Ferdinand Bol (attributed to), Portrait of an Old Lady, Possibly Elisabeth Bas, c. 1640–45. Courtesy of the Rijksmuseum.
The Franks maintain that these results—which are roughly in keeping with expert opinion on these particular paintings—prove that A-Eye works. While evaluating Portrait of a Young Gentleman, their system zoomed in on the sitter’s intricate lace collar, which Six himself had pointed to as proof that the painting was, in fact, a Rembrandt. Still, some experts are skeptical of trusting an AI to authenticate works.
Milko den Leeuw, founding conservator and researcher at Atelier for Restoration & Research of Paintings (ARRS) and organizer at the nonprofit Authentication in Art (AiA), said that while the Franks’ project is very interesting, “many of these disputes have already been settled by the thorough research done by the Rembrandt Research Project [RRP].” Founded in 1968 and headed by renowned Rembrandt expert Ernst van de Wetering, the RRP served the sole purpose of authenticating Rembrandt works, until it shut down in 2011. Of course, the most recently disputed Rembrandts—like Portrait of a Young Gentleman and another Six discovery, Let the Children Come to Me (1627–28)—were found after 2011.
“I believe, for [Portrait of a Young Gentleman
] and other attributions of Rembrandt, AI and similar techniques will not settle disputes on their own,” Den Leeuw added. “What these techniques will do is provide powerful tools to researchers, helping them reach a conclusion on attribution.” (Den Leeuw himself co-wrote a 2017 paper on using AI to distinguish between drawings by
and specially made copies.)
A-Eye picks out the most pictorially interesting/meaningful fragments from an original. Image courtesy of Steven and Andrea Frank.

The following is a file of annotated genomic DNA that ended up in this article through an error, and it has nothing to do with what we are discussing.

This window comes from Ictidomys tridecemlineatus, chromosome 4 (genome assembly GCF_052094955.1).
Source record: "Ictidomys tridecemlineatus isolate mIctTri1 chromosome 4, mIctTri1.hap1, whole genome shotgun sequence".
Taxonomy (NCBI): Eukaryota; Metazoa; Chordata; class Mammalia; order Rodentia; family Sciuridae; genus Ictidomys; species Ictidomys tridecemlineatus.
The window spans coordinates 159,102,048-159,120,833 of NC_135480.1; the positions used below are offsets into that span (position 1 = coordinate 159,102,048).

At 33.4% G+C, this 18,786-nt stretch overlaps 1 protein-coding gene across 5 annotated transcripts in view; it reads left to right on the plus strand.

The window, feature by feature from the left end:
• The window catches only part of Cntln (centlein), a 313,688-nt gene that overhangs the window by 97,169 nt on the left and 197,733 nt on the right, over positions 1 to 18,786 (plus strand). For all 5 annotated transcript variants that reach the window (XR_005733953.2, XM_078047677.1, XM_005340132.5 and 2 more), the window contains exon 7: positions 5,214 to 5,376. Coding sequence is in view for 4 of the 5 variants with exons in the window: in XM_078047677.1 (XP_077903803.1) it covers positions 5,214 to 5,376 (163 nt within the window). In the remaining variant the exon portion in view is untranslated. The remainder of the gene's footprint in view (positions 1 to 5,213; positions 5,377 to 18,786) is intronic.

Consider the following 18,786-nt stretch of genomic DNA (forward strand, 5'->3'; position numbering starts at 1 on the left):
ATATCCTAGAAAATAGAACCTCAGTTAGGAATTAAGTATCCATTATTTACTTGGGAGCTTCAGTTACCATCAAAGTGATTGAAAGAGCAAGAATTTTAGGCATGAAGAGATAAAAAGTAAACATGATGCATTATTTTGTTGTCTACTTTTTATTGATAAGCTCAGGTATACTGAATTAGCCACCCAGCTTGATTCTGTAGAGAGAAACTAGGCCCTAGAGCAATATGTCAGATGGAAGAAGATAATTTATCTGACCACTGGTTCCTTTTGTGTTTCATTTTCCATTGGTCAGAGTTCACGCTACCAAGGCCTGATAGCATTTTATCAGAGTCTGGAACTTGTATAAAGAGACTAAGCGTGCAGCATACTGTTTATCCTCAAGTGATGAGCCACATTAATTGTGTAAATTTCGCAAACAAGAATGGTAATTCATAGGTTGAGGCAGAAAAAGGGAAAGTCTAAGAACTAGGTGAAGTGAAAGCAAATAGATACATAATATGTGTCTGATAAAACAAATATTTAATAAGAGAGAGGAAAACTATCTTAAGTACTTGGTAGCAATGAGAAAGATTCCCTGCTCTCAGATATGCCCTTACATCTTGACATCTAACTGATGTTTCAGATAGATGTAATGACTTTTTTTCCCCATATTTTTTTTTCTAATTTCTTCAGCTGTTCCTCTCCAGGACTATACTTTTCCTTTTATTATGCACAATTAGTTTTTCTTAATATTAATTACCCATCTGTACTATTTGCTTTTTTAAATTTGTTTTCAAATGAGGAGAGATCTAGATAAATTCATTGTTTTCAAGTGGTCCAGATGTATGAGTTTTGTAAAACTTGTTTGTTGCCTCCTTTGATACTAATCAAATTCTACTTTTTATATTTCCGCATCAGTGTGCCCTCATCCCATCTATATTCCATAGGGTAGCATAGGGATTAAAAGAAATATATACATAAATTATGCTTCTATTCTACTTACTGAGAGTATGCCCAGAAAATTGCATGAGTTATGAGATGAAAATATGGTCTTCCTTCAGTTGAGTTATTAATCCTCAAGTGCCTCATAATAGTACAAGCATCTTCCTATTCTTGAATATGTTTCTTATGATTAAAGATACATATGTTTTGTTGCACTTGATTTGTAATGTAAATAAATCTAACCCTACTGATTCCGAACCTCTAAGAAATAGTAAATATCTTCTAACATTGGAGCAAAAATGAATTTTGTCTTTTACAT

Emilie Gordenker, the director of the Mauritshuis museum in The Hague, believes that new technologies won’t be able to solve problems of attribution so easily by themselves, as their data still need to be interpreted. These kinds of advances, she added, have a tendency to uncover a whole new set of questions, potentially raising doubts about heretofore attributed paintings.
“In a sense, these things have complicated the process,” Gordenker said. “The more tech you throw at it, the more complicated—and also the more interesting—it becomes.”
“We haven’t solved the problem of attribution,” Steven Frank said, adding that A-Eye is still very much a work in progress. “We definitely aren’t looking to monetize the technology—we hope lots of people use it and do great things with it. What we’d like to do next is to see if our system can identify areas of a single painting that may have been painted by different artists.” (Coincidentally, Den Leeuw cited the task of identifying various different hands in a single work and tracing them through other paintings as an exciting potential use for AI in art authentication.)
This isn’t the first time AI has been used to analyze Rembrandt’s oeuvre, either. In 2016, an advertising firm in Amsterdam unveiled “The Next Rembrandt,” a 3D-printed painting of a middle-aged man in a lace collar and black hat, the result of an AI project that involved feeding a computer data from hundreds of paintings. The computer processed the data in order to create the new painting, which, at first glance, resembled a Rembrandt portrait. Although the project’s creators maintained that the new technology was not a means of creating a forgery—which, as they were the first to admit, would be immediately detected—they hoped it might be helpful in aiding restoration work. (Rembrandt experts were unamused.)
Andrea Frank noted that after Rembrandt, she and Steven hope to tackle the works of
. But authenticators need not worry about their jobs just yet. Like infrared reflectography and other forms of non-invasive imaging, AI is just another tool to add to their kit.